International Study Coauthored by Hoover Fellow Eric Hanushek Shows Clear Evidence of Economic Benefits of Educational Improvement

Monday, January 25, 2010
Eric A. Hanushek
Eric A. Hanushek

Findings from a newly released report, The High Cost of Low Educational Performance: The Long-Run Economic Impact of Improving PISA Outcomes, were presented by Eric Hanushek, a coauthor of the report and the Paul and Jean Hanna Senior Fellow in Education at the Hoover Institution at Stanford University, at an exclusive preview event in Washington, D.C., on January 19.

Said Hanushek, ”Relatively small improvements in students’ educational performance can have extraordinary impacts on a nation’s future economic well-being” The new international study released today from the OECD uses economic modeling to show that even modest and achievable gains in student learning yield large increases in gross domestic product (GDP) over the long run.

“This report provides powerful evidence that educational improvements make an important and lasting impact not only in the lives of students but in the livelihood of nations,” said Bob Wise, president of the Alliance for Excellent Education and a former governor of West Virginia.

Summary of Key Findings
This report examines three scenarios to estimate what the long-term effects of educational improvement, as measured by scores on the highly regarded Programme for International Student Assessment (PISA), would be on the nation’s GDP.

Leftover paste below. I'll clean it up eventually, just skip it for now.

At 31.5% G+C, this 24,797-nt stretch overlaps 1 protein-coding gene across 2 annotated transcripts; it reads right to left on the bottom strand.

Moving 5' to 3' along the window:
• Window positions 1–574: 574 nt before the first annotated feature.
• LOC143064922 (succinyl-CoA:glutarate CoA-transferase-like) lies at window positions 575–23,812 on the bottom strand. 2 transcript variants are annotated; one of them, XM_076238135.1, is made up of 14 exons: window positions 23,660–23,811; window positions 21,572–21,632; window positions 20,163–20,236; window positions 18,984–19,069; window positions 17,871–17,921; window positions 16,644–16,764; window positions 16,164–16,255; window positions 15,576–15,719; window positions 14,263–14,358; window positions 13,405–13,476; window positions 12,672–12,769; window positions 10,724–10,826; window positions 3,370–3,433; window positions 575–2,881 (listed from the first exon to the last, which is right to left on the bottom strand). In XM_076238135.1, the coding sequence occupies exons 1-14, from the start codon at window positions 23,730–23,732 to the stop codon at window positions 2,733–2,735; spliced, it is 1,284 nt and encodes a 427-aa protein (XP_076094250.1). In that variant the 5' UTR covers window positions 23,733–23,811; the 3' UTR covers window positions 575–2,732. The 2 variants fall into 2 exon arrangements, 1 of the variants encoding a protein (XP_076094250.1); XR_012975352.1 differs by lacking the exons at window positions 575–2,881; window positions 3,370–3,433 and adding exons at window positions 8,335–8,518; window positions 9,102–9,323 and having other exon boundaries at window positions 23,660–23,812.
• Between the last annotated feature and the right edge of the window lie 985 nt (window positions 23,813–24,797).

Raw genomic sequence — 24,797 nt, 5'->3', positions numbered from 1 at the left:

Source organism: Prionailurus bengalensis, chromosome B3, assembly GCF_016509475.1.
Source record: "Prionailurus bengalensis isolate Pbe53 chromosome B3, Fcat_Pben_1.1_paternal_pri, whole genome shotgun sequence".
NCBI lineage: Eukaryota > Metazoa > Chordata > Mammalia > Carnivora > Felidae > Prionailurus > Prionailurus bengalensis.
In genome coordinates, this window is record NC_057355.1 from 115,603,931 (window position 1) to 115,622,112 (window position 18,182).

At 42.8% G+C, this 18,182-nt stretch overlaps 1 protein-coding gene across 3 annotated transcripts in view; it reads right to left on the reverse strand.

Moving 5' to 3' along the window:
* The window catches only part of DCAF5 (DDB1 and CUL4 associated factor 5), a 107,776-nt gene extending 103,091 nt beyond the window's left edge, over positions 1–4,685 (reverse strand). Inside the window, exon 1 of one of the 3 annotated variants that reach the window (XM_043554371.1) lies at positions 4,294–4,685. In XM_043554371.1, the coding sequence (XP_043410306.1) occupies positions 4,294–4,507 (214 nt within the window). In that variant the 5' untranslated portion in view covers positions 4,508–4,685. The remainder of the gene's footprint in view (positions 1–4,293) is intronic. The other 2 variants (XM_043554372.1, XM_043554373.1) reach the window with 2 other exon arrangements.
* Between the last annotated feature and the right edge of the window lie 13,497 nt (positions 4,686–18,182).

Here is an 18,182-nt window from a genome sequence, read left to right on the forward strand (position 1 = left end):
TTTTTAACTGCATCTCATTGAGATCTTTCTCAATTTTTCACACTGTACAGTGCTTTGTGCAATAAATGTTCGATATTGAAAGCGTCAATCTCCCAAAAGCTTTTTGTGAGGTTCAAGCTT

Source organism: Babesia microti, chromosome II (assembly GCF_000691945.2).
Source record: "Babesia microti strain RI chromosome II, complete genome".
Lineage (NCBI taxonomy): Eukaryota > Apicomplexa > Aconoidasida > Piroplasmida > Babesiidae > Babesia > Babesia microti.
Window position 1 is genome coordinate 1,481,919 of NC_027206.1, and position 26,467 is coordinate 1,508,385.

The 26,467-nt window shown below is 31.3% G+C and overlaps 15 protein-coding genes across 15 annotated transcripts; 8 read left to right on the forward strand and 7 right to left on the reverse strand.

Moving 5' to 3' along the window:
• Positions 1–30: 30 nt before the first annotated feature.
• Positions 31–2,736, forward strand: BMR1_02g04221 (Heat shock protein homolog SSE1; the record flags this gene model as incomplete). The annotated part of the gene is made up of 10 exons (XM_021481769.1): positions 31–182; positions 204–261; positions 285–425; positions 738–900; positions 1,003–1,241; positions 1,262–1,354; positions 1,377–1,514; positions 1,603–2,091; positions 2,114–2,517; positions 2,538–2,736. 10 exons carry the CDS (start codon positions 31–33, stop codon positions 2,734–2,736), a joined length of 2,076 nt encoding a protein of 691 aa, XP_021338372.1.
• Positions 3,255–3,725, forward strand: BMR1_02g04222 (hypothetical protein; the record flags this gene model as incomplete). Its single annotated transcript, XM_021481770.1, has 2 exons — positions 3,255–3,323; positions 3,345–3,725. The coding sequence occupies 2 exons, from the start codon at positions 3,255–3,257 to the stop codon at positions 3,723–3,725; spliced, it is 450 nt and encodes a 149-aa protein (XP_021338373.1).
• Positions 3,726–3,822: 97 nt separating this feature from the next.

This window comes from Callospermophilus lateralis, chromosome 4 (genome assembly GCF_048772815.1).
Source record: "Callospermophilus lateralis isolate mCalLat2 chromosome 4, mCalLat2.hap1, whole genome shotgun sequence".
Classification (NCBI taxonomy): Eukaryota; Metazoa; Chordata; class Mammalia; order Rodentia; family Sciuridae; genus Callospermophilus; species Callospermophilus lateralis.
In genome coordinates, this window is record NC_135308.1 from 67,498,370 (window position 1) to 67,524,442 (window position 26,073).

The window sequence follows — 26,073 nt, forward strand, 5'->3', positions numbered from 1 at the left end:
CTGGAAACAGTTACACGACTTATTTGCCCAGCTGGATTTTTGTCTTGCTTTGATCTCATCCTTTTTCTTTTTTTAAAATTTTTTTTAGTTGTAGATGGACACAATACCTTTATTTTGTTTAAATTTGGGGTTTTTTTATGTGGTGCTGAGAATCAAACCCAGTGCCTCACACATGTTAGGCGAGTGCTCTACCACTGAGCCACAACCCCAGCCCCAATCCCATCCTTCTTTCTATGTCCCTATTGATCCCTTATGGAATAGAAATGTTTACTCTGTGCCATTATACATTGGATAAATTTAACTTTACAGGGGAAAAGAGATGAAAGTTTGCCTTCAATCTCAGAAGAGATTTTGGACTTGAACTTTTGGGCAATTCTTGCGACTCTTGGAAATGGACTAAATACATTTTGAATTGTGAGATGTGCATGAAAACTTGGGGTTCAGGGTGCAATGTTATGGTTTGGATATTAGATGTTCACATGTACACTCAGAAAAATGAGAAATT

• Scenario 1: Increase average scores on PISA by 25 points over twenty years.
    This relatively modest goal—less than Poland achieved in just six years, from 2000 to 2006—would result in an increase in the U.S. GDP of $40 trillion over the lifetime of the generation born in 2010. Even this minor performance improvement represents a significant increase (25 percent) over what might be expected without raising the current level of student performance.

  • Scenario 2: Bring each country to the average level of Finland.
    Finland is the highest-performing country on PISA, scoring about 50 points higher than the United States in mathematics and science. Raising U.S. scores to that level would increase GDP by $100 trillion over the lifetime of a child born in 2010.

  • Scenario 3: Bring all students up to a minimum skill level.
    Although the U.S. average score exceeds the PISA minimum level (400 on a 0 to 1,000 scale), about 19 percent of U.S. students perform below those levels. Simply raising the cognitive skills of those students would add $72 trillion to GDP over the lifetime of a child born in 2010.

“These results show how powerful the impact of high-quality education is for developed countries,” said coauthor Ludger Woessmann, a professor from the University of Munich and a visiting fellow at the Hoover Institution. The study will be presented this week at the World Economic Forum at Davos, Switzerland.

The report notes that there is some uncertainty in these projections, as in any projections. But even reducing the projections to allow for plausibly minimal estimates suggests large gains in cognitive skills and human capital. Even achieving just half the projected impact would be a remarkably important potential change in the economic growth of the United States, the report concludes.

The complete report, entitled “The High Cost of Low Educational Performance,” is available at